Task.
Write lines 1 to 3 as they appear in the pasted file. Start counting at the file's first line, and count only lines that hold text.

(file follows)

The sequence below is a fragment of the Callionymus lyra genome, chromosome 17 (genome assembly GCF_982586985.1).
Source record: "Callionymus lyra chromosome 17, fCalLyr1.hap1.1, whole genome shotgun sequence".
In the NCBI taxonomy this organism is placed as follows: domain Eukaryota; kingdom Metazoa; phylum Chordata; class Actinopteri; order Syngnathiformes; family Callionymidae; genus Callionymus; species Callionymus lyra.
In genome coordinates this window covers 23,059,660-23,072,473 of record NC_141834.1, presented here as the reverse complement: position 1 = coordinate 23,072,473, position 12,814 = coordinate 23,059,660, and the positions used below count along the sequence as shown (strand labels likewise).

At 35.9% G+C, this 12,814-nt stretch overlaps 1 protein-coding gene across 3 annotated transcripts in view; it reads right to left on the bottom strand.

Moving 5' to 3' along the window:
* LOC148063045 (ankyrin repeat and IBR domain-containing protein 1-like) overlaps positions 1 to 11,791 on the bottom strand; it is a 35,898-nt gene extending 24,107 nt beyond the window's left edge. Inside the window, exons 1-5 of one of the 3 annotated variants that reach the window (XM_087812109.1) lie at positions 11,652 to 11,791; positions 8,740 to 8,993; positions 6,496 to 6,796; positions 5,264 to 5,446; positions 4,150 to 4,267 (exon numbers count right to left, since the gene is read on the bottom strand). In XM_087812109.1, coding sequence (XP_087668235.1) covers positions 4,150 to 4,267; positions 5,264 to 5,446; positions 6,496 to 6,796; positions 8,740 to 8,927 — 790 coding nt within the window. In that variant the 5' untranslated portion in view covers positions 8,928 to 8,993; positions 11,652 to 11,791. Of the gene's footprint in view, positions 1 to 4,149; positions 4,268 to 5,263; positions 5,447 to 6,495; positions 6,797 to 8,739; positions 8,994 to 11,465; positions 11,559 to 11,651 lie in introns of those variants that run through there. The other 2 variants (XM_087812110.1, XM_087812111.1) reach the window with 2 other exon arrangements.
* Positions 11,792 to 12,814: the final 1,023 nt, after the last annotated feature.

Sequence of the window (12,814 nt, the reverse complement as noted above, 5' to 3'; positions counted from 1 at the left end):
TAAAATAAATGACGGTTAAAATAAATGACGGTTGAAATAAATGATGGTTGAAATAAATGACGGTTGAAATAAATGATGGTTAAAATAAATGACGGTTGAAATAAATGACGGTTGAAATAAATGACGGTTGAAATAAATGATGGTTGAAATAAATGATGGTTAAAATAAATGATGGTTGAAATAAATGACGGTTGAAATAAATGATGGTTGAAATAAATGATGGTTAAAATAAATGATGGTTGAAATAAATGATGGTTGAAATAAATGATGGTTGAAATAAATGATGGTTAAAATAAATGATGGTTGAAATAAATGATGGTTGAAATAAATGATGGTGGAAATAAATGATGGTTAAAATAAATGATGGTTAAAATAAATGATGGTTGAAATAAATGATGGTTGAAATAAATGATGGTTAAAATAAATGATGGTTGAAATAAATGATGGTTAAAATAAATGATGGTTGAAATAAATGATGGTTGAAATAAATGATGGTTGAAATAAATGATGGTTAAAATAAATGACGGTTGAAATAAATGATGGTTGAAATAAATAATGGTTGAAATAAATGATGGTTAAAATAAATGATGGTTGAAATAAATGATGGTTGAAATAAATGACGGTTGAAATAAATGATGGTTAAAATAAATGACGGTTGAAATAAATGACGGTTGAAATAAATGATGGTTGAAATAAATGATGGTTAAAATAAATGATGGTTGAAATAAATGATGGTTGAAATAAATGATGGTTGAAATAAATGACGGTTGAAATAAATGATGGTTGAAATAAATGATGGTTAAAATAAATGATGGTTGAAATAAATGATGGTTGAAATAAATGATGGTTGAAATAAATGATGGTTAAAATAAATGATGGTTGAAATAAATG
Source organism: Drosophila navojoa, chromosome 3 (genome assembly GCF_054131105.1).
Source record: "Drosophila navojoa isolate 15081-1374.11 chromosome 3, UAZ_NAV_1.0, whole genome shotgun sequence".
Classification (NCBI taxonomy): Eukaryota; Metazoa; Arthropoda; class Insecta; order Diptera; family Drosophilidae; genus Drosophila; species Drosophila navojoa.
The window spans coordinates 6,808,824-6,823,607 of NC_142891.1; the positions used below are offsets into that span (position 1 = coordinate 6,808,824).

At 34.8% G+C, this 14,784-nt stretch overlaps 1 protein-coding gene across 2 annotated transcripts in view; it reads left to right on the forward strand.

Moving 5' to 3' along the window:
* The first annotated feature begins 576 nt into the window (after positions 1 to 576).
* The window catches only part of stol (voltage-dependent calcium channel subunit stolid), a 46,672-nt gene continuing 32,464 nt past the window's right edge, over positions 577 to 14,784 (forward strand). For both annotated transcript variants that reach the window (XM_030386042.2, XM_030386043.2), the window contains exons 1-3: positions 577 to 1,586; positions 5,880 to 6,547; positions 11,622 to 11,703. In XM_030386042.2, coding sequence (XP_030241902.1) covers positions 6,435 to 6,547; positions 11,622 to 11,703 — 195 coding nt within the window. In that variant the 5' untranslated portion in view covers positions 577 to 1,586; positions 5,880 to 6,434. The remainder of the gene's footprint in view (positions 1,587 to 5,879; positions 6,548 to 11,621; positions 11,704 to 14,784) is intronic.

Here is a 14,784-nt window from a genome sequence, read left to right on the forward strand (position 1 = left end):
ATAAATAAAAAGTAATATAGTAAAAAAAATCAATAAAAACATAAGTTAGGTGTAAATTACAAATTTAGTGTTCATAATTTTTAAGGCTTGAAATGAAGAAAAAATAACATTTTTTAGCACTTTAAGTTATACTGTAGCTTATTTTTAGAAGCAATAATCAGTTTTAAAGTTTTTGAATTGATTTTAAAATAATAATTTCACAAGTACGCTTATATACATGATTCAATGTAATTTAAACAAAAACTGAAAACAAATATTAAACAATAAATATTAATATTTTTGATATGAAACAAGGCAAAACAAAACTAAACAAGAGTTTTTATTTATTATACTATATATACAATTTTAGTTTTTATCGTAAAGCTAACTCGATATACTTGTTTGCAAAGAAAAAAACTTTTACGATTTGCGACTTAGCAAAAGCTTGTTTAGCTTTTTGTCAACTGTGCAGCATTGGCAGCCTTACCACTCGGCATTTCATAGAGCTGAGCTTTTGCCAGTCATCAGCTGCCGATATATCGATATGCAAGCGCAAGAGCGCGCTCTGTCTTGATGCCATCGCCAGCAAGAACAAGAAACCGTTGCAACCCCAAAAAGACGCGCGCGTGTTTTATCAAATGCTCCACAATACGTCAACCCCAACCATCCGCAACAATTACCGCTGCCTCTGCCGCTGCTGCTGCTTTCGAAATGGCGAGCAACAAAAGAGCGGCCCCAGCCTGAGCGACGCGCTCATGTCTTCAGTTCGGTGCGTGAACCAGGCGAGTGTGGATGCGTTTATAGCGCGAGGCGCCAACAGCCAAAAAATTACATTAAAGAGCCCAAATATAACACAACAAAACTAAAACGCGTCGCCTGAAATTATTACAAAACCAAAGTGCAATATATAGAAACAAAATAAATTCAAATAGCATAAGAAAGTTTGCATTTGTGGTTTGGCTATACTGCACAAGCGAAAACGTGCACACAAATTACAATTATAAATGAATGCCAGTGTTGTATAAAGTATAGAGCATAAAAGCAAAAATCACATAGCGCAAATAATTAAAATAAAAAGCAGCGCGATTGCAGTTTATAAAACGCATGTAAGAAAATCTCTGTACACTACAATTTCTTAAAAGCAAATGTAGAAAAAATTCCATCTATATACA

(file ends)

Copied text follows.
The sequence below is a fragment of the Callionymus lyra genome, chromosome 17 (genome assembly GCF_982586985.1).
Source record: "Callionymus lyra chromosome 17, fCalLyr1.hap1.1, whole genome shotgun sequence".
In the NCBI taxonomy this organism is placed as follows: domain Eukaryota; kingdom Metazoa; phylum Chordata; class Actinopteri; order Syngnathiformes; family Callionymidae; genus Callionymus; species Callionymus lyra.